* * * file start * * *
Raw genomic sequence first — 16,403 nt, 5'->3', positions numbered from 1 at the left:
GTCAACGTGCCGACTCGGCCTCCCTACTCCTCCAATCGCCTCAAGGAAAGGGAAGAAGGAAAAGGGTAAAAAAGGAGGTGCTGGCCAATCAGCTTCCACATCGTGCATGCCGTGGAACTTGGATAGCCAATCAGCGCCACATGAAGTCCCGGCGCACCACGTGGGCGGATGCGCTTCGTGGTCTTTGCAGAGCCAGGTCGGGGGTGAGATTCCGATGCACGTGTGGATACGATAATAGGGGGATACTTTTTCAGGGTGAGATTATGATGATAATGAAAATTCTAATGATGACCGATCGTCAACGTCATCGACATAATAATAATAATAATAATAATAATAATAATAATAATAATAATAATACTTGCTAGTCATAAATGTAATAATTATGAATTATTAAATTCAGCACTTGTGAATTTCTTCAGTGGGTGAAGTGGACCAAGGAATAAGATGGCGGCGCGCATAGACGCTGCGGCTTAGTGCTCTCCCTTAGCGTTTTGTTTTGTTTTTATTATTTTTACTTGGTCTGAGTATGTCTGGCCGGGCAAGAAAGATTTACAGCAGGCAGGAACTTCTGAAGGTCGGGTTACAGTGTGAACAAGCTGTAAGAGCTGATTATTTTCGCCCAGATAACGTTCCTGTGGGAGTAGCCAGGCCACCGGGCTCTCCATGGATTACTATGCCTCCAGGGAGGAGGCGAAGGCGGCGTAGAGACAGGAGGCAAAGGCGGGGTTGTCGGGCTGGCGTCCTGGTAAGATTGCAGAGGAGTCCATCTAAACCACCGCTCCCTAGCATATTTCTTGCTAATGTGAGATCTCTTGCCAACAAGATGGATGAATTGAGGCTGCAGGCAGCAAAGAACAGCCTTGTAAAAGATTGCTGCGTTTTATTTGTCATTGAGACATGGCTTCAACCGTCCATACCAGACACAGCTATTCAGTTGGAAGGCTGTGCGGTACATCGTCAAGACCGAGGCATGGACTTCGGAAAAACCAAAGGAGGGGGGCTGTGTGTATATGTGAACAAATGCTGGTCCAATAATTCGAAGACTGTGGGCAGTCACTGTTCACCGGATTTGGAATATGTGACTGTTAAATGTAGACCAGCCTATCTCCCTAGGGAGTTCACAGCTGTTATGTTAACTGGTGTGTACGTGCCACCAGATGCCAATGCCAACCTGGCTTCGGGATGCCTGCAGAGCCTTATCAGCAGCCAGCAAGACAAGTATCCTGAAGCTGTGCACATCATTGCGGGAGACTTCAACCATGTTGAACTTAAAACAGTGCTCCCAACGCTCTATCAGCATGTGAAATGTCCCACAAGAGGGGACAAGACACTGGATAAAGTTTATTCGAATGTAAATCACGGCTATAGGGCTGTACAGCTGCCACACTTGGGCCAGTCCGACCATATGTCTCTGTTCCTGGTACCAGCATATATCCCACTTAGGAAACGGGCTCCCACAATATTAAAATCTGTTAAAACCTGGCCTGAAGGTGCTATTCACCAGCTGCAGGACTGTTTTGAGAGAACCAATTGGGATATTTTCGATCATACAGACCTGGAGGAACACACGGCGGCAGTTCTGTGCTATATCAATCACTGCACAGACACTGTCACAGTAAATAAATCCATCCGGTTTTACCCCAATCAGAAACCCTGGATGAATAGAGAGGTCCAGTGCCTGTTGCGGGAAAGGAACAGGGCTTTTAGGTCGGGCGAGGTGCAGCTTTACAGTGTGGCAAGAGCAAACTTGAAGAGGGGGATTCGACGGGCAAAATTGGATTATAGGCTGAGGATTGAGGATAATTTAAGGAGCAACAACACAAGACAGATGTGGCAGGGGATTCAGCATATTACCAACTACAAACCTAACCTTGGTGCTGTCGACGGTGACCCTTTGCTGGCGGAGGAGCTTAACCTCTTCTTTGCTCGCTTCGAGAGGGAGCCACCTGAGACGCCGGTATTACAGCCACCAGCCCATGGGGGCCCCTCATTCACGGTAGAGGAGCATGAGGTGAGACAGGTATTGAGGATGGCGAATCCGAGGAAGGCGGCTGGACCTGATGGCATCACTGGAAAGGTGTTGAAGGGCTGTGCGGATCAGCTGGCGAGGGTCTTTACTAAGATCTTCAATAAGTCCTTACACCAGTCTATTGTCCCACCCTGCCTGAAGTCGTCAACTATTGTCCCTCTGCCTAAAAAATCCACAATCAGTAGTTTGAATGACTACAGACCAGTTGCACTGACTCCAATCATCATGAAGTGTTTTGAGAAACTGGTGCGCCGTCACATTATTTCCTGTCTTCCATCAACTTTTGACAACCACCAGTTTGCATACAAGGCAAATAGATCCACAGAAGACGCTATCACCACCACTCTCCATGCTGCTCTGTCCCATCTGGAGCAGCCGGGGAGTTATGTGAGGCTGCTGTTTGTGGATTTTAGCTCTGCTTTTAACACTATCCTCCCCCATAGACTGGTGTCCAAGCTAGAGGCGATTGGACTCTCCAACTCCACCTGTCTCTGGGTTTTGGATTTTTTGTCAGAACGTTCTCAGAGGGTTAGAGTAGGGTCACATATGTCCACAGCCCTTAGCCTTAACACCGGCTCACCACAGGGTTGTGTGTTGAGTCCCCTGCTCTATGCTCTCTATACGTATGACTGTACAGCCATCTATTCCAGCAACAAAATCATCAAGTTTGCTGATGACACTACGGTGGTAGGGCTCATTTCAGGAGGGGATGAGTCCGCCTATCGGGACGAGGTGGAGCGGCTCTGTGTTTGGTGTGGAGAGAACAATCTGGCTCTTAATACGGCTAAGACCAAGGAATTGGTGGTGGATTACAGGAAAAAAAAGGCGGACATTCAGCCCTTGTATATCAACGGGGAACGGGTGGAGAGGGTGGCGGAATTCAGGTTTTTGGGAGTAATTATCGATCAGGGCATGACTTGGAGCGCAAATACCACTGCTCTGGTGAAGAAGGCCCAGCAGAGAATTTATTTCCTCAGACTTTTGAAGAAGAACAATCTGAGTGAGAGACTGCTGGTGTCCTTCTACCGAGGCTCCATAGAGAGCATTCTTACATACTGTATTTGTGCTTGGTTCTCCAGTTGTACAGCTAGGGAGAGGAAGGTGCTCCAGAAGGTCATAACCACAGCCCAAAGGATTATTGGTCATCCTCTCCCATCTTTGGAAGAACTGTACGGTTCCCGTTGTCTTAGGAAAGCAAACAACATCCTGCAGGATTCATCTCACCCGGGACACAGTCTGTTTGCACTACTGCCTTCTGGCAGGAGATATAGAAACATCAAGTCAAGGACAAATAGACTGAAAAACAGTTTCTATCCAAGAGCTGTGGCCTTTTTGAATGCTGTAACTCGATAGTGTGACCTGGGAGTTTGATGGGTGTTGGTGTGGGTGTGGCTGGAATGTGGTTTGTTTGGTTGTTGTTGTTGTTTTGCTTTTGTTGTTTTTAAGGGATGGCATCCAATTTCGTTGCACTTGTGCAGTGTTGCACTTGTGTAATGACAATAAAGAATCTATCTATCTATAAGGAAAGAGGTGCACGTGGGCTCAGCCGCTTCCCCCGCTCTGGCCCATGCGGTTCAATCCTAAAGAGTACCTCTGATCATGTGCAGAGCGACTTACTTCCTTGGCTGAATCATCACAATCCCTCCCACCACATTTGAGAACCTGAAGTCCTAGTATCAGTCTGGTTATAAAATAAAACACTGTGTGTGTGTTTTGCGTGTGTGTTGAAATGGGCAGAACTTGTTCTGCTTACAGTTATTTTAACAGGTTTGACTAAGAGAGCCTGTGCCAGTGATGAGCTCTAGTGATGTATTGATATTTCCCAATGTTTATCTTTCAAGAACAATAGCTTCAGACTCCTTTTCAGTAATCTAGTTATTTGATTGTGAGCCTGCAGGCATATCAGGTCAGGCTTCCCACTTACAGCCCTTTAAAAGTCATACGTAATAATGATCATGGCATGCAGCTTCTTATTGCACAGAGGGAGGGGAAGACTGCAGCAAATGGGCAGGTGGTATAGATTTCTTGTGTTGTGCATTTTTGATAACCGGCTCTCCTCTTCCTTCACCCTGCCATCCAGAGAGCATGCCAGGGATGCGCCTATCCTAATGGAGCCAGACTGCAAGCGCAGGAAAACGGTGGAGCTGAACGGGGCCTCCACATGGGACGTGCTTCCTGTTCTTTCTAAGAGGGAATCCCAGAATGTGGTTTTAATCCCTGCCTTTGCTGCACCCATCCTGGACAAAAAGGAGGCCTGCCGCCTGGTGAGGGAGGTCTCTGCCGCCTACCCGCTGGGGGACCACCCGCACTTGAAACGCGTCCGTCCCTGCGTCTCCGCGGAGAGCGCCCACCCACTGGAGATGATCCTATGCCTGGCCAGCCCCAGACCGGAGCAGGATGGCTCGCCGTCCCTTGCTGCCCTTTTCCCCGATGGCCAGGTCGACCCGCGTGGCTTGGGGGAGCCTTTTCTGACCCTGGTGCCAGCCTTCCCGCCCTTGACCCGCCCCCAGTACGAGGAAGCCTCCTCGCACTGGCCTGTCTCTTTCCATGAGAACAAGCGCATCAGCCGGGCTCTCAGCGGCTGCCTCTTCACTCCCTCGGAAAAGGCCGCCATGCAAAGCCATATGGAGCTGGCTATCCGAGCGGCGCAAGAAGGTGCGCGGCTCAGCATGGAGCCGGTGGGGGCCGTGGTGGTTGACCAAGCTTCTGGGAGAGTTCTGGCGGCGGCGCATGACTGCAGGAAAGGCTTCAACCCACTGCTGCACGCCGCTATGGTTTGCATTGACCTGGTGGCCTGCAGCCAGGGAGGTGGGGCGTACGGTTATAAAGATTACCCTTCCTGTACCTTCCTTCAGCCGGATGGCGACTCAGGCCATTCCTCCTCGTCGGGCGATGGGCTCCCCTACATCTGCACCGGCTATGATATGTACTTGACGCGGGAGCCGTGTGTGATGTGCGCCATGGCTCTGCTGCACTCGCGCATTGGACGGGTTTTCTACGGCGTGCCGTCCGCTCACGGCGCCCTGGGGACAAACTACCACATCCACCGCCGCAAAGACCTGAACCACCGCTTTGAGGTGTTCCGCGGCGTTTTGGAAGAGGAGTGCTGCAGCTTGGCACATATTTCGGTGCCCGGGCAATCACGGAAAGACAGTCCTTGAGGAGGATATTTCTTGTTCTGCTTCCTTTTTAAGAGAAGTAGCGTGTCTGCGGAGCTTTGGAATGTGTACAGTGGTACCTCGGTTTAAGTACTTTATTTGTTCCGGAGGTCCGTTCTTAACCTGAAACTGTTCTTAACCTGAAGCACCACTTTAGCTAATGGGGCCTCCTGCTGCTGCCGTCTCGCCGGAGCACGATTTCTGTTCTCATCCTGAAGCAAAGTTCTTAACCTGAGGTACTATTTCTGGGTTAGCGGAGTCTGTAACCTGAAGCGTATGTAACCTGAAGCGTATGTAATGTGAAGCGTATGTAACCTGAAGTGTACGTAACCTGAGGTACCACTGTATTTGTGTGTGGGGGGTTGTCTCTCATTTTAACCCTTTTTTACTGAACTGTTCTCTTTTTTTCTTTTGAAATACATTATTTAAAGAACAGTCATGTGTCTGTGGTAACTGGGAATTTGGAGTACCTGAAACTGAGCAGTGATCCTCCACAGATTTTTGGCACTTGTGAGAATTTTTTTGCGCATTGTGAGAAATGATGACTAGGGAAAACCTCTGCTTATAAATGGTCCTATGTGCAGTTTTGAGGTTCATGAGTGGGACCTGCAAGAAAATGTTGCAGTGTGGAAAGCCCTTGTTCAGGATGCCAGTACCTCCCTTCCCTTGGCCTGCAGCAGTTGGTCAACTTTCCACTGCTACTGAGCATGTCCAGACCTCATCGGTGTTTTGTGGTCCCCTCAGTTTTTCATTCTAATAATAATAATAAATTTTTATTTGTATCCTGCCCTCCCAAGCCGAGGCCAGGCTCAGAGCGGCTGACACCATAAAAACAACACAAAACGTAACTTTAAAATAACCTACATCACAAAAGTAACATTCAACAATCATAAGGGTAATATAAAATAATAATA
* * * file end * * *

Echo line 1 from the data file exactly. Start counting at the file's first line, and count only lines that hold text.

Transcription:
Raw genomic sequence first — 16,403 nt, 5'->3', positions numbered from 1 at the left: